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Friday, 7 October 2016

Saint Giustina of Padua

Murdered by Romans in last major purge of Christians


A portrait of Santa Giustina by Italian  artist Bartolomeo Montagna
A portrait of Santa Giustina by Italian
artist Bartolomeo Montagna
On the Italian catholic calendar, today is the feast day of Santa Giustina of Padua, celebrating the memory of a young woman executed on this day in 304 in the city of Padua.

Little is known about the life of Giustina apart from her faith. Born into a noble family in Padua, she took a vow of chastity and devoted her life to God and teaching the values of Christianity.

She died as a victim of the purge of Christians undertaken by the Roman Emperor Diocletian.

Persecution of Christians by the Romans was nothing new. Christians were regarded with suspicion and seen as subversive at times. When misfortune struck the Roman Empire they were often blamed. Feeding Christians to lions was once seen as entertainment.

Even as Christianity grew and attitudes softened, there were still emperors from time to time who decided to take a hard line.  One was Diocletian, who had come to power in 284.

Following an edict that rescinded all legal rights for Christians and compelled Christians to sacrifice to Roman gods or face imprisonment or execution, Diocletian launched what became known as the Diocletian Persecution.

A detail from Paolo Veronese's altarpiece in the Basilica di Santa Giustina in Padua
A detail from Paolo Veronese's altarpiece in the
Basilica di Santa Giustina in Padua
He concentrated first on purging the Roman military of Christians and then broadened the persecution to the population in general.

When Diocletian's officers confronted Giustina in Padua, they ordered her to go to the Roman temple to Minerva to worship the Roman goddess, offer her virginity as sacrifice and renounce Christianity.

Because she refused to comply with the edict and denounced the Roman gods, Giustina was condemned to death.  The execution is said to have taken place at a part of Padua called Pontecorvo, where she was stabbed through the heart with a sword.

The Diocletian Persecution was the last major purge of Christians before the Edict of Milan in 313 gave the religion legal status within the Roman Empire for the first time.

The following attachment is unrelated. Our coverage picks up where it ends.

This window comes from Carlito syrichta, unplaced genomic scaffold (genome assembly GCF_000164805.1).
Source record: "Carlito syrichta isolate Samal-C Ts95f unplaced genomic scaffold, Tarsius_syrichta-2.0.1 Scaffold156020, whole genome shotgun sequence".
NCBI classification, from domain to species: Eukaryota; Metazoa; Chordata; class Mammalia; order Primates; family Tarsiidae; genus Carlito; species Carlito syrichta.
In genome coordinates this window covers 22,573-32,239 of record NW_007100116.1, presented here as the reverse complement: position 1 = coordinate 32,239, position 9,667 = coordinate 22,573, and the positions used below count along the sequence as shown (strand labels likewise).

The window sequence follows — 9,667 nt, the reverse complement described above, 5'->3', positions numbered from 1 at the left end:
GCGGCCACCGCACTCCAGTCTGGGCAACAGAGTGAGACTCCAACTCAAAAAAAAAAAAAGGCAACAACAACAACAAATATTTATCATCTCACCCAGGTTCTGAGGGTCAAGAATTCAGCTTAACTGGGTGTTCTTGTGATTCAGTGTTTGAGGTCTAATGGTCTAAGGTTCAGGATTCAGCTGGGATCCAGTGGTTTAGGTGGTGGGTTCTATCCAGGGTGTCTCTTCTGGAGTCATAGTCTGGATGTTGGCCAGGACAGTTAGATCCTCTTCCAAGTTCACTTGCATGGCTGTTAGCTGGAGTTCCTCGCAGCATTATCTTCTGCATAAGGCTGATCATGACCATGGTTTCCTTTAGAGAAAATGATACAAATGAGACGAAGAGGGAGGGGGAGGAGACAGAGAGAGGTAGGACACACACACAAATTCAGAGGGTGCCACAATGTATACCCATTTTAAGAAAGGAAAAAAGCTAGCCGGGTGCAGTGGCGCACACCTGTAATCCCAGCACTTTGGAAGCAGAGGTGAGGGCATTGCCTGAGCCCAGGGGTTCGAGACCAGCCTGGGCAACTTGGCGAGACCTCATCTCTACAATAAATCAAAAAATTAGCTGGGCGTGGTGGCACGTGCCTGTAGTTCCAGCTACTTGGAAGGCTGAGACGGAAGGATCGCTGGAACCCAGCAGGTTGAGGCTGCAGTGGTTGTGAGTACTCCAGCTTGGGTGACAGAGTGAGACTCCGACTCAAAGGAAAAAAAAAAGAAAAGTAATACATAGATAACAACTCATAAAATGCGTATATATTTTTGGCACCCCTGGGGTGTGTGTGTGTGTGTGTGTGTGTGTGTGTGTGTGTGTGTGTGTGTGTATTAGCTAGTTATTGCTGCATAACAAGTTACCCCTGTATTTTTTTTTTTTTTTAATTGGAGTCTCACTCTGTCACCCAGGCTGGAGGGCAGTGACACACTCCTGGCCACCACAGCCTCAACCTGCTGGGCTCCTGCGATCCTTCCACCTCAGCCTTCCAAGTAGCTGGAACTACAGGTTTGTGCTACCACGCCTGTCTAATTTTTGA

Giustina's body was buried in a cemetery near the Zairo Roman theatre and now lies beneath the altar table in the vast Basilica di Santa Giustina, with its eight domes, which was built in the 16th century on the site of the cemetery.

The impressive Basilica di Santa Giustina in Padua
The impressive Basilica di Santa Giustina in Padua
The Basilica is the ninth largest Christian church in the world and houses the relics of many revered saints, including those of St Luke the Evangelist, who is credited with writing the Gospel According to St Luke.

Giustina is a patron saint of Padua and of many other Italian municipalities, where celebrations take place on October 7 each year.

She is a co-patron saint of Venice, where she became extremely popular for a number of years following the Battle of Lepanto in 1571, a naval battle between a coalition of Catholic maritime states marshalled by Pope Pius V and the Turkish fleet which took place on her feast day, and which was decisive in halting the expansion of the Ottoman Empire on the European side of the Mediterranean.

Travel tip:

The Basilica di Santa Giustina in Padua is at the south-east corner of the square called Prato della Valle, where it is joined by Via Avazzano and Via Ferrari. At the back of the Presbytery, a magnificent altarpiece painted by Paolo Veronese in 1575 depicts the moment of her death. Next door to the basilica there is a Benedictine monastery with frescoed cloisters and a famous library that can be visited by arrangement. Admission to the basilica is free. It is open daily from 7.30am until noon and from 3pm until 6.30pm (7.30pm on Sundays).

Statues and a canal line Padua's Prato della Valle, site of a former Roman theatre
Statues and a canal line Padua's Prato della Valle, site
of a former Roman theatre
Travel tip:

The elliptical Prato della Valle, one of Padua's principal squares, is built on the site of the Zairo theatre on land which fell into disuse and became flooded following the fall of the Roman Empire.  The land was drained in the 18th century and a canal crossed by four bridges was created around an island planted with trees and lawns, which was later lined by statues of 78 eminent citizens of Padua. Nearby is a restaurant, the Ristorante Zairo, which contains statues and wall decorations that recall the chariot races and other activities that would have taken place in the theatre. Diners can also see a 17th century fresco that came to light when renovations uncovered part of the structure of a former church.

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